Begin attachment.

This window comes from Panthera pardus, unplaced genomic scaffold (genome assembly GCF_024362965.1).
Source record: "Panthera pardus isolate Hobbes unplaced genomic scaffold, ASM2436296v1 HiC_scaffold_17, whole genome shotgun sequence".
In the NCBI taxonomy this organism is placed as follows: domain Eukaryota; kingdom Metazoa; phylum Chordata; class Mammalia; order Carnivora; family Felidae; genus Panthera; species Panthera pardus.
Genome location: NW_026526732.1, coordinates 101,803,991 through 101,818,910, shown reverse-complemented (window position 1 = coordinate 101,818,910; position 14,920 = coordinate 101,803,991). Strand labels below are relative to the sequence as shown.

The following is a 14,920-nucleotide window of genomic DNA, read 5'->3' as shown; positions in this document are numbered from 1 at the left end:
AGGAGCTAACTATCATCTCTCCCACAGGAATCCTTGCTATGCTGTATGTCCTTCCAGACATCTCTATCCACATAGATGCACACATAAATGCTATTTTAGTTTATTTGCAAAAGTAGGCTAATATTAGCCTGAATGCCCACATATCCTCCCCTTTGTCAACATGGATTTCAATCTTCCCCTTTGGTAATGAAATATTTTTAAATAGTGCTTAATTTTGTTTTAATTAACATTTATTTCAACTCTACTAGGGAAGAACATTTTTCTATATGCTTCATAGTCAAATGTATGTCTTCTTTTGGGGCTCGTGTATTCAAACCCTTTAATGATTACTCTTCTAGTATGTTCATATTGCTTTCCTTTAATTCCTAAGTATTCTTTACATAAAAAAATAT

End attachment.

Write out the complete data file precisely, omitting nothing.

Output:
This window comes from Panthera pardus, unplaced genomic scaffold (genome assembly GCF_024362965.1).
Source record: "Panthera pardus isolate Hobbes unplaced genomic scaffold, ASM2436296v1 HiC_scaffold_17, whole genome shotgun sequence".
In the NCBI taxonomy this organism is placed as follows: domain Eukaryota; kingdom Metazoa; phylum Chordata; class Mammalia; order Carnivora; family Felidae; genus Panthera; species Panthera pardus.
Genome location: NW_026526732.1, coordinates 101,803,991 through 101,818,910, shown reverse-complemented (window position 1 = coordinate 101,818,910; position 14,920 = coordinate 101,803,991). Strand labels below are relative to the sequence as shown.

The following is a 14,920-nucleotide window of genomic DNA, read 5'->3' as shown; positions in this document are numbered from 1 at the left end:
AGGAGCTAACTATCATCTCTCCCACAGGAATCCTTGCTATGCTGTATGTCCTTCCAGACATCTCTATCCACATAGATGCACACATAAATGCTATTTTAGTTTATTTGCAAAAGTAGGCTAATATTAGCCTGAATGCCCACATATCCTCCCCTTTGTCAACATGGATTTCAATCTTCCCCTTTGGTAATGAAATATTTTTAAATAGTGCTTAATTTTGTTTTAATTAACATTTATTTCAACTCTACTAGGGAAGAACATTTTTCTATATGCTTCATAGTCAAATGTATGTCTTCTTTTGGGGCTCGTGTATTCAAACCCTTTAATGATTACTCTTCTAGTATGTTCATATTGCTTTCCTTTAATTCCTAAGTATTCTTTACATAAAAAAATAT